Reading a Book

Postpartum Depression and Poetry

Seven months after I gave birth to my son, I was diagnosed with Postpartum Depression. Two emotions were at the forefront of my mind: shock and shame. I was shocked at the timing: How could this be happening seven months out? I thought I was out of the woods after the first few weeks. But I remember learning that PPD symptoms are highly variable from person to person and can hit anytime during the first year or so of your baby’s life. I was reassured that lots of women struggle with PPD and that I wasn’t alone. Despite this information, I took my deep shame and guilt and wrapped myself in it, weighed down and weary from carrying it with me each day. I was exhausted and lost. 


For weeks, I walked with that heaviness surrounding me as if walking through thick molasses. It was hard to do my daily tasks. It was hard to be present in my life. It was hard to experience the emotional ups and downs and make sense of it all. After seeking help from my doctor, I was given a treatment plan that would work best for me. Part of that included talking to a therapist. 


In one of my sessions, we discussed writing. She encouraged me to write during that time in a variety of ways: through journaling, through poetry, and through prompts. 


I needed to remind myself that writing, especially when healing, does not have to be about expectation but, rather, expression. There doesn’t have to be an output for someone else to read; it can be an outpouring of emotion for only my eyes to see. When I started taking away some of the self-induced pressure to produce something polished, I got to create something cathartic. 


So, I wrote. I wrote while I was in the thick of my depression. I wrote about the confusing ups and downs I was experiencing. I wrote about what I was learning and what I was unlearning about mental health stigmas and the healing process. Some of the poetry and writings from that time will reside exclusively in my heart, and that’s more than okay. Some parts of our writing journeys are just for us. But as we work through those emotions, it leads us to the poetry that is meant for us. The poems that hurt and heal and challenge and change us. The poems that allow us to be seen by others and encourage them to share their stories too. My later poems were a fight for faith and hope. I know so many can relate to that feeling.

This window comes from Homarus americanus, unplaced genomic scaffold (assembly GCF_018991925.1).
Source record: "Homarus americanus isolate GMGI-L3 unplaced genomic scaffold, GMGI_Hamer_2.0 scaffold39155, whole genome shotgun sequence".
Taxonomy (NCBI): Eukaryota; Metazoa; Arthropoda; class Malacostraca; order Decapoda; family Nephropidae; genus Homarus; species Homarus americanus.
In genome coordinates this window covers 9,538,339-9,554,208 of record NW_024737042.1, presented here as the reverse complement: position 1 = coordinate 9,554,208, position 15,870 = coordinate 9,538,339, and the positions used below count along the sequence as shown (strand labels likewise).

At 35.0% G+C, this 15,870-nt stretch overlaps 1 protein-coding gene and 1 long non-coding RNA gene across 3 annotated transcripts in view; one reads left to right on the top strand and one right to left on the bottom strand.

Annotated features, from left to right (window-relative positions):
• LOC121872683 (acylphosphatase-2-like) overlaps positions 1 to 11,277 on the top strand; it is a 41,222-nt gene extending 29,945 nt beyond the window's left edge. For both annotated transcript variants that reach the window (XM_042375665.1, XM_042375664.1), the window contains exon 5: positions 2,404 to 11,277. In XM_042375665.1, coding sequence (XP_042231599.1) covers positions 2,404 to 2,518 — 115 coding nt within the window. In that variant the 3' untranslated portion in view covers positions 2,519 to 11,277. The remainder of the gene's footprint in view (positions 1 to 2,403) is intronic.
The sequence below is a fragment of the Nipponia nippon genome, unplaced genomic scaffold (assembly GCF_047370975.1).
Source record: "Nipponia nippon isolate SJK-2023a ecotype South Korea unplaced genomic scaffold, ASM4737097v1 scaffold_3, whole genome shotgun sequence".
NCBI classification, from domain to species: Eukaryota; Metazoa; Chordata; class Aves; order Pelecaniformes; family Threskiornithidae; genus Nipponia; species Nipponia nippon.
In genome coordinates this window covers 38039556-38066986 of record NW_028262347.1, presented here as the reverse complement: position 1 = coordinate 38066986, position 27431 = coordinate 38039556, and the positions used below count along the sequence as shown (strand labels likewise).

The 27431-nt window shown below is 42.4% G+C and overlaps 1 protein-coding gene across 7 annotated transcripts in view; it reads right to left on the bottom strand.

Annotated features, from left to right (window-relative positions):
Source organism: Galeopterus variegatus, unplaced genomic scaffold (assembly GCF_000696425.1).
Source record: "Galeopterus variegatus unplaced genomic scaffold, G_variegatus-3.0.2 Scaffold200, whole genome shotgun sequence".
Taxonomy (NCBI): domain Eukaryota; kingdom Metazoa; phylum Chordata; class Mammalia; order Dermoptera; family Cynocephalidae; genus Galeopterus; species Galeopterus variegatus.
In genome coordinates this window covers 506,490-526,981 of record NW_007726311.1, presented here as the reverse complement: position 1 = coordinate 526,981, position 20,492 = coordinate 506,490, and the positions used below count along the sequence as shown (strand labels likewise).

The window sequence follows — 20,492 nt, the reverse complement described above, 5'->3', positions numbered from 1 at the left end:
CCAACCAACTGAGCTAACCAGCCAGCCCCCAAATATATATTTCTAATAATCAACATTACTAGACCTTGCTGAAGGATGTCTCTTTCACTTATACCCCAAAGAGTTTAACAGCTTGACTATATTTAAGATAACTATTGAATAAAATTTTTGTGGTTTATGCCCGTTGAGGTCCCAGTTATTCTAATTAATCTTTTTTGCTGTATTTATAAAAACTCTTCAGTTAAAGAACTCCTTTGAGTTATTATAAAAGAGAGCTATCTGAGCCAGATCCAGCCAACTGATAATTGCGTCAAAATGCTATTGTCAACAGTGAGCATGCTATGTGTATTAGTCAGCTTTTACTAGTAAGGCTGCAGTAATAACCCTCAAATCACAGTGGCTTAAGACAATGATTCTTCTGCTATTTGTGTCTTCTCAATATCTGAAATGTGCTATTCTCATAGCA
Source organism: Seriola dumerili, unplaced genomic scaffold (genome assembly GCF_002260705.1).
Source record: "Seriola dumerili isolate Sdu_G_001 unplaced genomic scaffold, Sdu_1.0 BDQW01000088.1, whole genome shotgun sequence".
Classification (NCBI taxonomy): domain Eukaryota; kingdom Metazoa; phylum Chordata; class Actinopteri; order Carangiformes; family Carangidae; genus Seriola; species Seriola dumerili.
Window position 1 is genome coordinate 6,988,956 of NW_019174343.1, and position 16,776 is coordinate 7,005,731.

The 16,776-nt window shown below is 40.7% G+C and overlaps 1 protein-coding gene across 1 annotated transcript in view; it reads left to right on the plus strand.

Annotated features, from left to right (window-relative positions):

“hold onto 

the dawning

of hope,

hold it tight

hold on through 

the darkest doubts

of the night

remember the light.

remember the light.

with all of your might,

remember the light.”


For me, poetry was a part of my healing process in a big way. So were prayer, medication, counseling, and a support system. If you think you may be struggling with PPD or any mental illness, please don’t feel ashamed. Please know that getting help requires immense strength and courage. Please know that you are not “less than” for struggling. You are not a bad mom, spouse, friend, or daughter for making your mental health a priority. Actually, quite the opposite is true. Your feelings are valid. Your experiences are valid. And you are so much more than your circumstances or diagnoses. Your story matters. Your health matters. YOU matter. 


“Pain on paper, 

I let it flow freely

Untangled all the 

stories within me

And there it was

Oh, there it was…



I wrote this poem as a reflection piece when I thought back on the writing from the early days of my struggle. The writing from those days was the most painful, but it was also the most freeing to reflect on. It takes a lot of courage to confront your fears and your emotions head-on, but it is often the best way for us to move forward. Don’t be afraid to put the pain on paper. And don’t be afraid to ask for professional help as you process the pieces of your heart you find there. Our stories are worth telling and worth fighting for. Hope is worth fighting for. And sometimes, we can repurpose a little bit of our pain into poetry.